Tag: Supply

Why Is Dubai So Rich?

Why Is Dubai So Rich?

Dubai in the United Arab Emirates [EM-er-it] is home to the tallest skyscraper in the world. It stands almost 3 thousand feet in the air, and cost the city more than 1 billion dollars. On the ground signs of Dubai’s wealth are apparent, as the police patrol the streets in Ferraris, and Lamborghinis. So how …

Price Ceilings: Lines and Search Costs

Price Ceilings: Lines and Search Costs

♪ [music] ♪ – [Alex] In this video, we’re going to take a look at another effect of price ceilings: wasteful lines and other search costs. Let’s get started. It’s important to understand that price controls do not eliminate competition. Competition for scarce goods is an ever present force under all forms of social organization. …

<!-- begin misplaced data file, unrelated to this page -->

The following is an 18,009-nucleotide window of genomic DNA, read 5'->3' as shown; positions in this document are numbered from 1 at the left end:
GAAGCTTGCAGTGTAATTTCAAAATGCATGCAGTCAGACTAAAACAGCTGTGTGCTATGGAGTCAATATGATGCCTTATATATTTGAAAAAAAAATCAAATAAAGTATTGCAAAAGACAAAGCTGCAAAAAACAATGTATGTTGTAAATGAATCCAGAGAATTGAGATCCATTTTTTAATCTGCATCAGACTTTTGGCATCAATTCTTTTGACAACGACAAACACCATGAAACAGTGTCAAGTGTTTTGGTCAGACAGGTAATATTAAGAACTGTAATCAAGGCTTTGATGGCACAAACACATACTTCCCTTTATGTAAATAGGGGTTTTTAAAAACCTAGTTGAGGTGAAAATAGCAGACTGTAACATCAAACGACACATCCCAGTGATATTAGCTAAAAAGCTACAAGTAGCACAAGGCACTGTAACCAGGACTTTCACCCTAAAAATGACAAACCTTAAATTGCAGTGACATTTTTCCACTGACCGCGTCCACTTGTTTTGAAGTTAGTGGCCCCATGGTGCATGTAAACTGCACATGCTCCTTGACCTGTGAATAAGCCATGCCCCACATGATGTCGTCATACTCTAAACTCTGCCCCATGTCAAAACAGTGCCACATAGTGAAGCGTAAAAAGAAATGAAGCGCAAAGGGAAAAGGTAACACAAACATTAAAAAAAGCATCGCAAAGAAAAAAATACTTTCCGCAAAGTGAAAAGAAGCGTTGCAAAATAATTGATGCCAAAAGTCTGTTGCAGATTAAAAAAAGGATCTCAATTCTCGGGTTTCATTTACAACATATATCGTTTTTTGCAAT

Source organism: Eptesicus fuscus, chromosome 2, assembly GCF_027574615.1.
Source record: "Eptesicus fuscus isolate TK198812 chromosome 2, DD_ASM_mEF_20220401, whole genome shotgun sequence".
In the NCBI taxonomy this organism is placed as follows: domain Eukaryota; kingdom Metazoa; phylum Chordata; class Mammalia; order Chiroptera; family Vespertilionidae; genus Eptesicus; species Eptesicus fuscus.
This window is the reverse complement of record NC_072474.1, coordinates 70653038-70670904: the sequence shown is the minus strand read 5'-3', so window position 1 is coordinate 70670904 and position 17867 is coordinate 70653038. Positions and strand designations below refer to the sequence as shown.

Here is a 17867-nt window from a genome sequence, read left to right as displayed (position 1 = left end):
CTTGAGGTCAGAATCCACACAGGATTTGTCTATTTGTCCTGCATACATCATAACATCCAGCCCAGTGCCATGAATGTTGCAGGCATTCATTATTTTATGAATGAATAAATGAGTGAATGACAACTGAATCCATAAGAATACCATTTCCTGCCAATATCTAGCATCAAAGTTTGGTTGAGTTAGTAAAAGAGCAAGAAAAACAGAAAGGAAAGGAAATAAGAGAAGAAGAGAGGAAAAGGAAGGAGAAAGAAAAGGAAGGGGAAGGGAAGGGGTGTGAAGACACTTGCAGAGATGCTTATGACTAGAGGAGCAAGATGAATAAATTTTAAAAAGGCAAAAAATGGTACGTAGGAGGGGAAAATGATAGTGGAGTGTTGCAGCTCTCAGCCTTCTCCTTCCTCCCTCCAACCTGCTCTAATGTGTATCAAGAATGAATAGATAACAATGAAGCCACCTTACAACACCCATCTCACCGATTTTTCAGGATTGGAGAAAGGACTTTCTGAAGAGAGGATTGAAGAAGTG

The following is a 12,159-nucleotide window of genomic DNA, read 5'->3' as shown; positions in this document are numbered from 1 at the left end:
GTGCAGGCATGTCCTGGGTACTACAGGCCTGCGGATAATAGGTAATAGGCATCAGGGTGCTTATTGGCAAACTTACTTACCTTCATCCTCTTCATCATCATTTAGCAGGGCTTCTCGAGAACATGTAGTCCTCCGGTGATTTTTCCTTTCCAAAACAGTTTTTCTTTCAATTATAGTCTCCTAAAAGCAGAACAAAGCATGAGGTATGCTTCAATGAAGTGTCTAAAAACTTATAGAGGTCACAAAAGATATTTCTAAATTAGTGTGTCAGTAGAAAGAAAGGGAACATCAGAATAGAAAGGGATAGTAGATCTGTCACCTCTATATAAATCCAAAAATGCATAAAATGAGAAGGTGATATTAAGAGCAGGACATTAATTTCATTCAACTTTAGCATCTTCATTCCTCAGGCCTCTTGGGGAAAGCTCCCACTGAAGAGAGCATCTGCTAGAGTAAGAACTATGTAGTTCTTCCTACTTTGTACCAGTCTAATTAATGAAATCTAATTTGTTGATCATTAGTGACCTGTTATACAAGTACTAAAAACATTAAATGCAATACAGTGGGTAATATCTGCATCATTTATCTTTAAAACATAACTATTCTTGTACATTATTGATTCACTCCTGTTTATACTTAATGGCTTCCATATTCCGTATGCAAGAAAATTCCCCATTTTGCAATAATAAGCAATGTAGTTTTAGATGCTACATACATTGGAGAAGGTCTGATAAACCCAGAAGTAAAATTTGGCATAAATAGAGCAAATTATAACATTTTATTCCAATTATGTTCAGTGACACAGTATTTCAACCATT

Entry, Exit, and Supply Curves: Increasing Costs

Entry, Exit, and Supply Curves: Increasing Costs

♪ [music] ♪ – [Alex Tabarrok] Now that we understand a firm’s cos tcurves, and its entry and exit decisions, we’re able to show how supply curves are actually derived from these more fundamental considerations. Let’s take a closer look. The supply curve is built upon firm entry and exit decisions and the effect of …

Entry, Exit, and Supply Curves: Constant Costs

Entry, Exit, and Supply Curves: Constant Costs

♪ [music] ♪ – [Alex] Okay — this talk is going to be a bit more involved. What we’re going to show is how a constant cost industry generates a flat supply curve. Let’s begin. A constant cost industry is one where it’s very easy to expand output without pushing up costs. So for example, …

I-Pencil, Redux | Hillsdale College Econ 101

I-Pencil, Redux | Hillsdale College Econ 101

Leonard Read, in 1950, wrote an article called, “I, Pencil,” which became rather famous. In it, he points out all the coordination that’s required for a pencil to be made, and how markets solve the problems of getting lumber from the Pacific Northwest, and rubber from Malaysia, and all the parts of a pencil assembled. …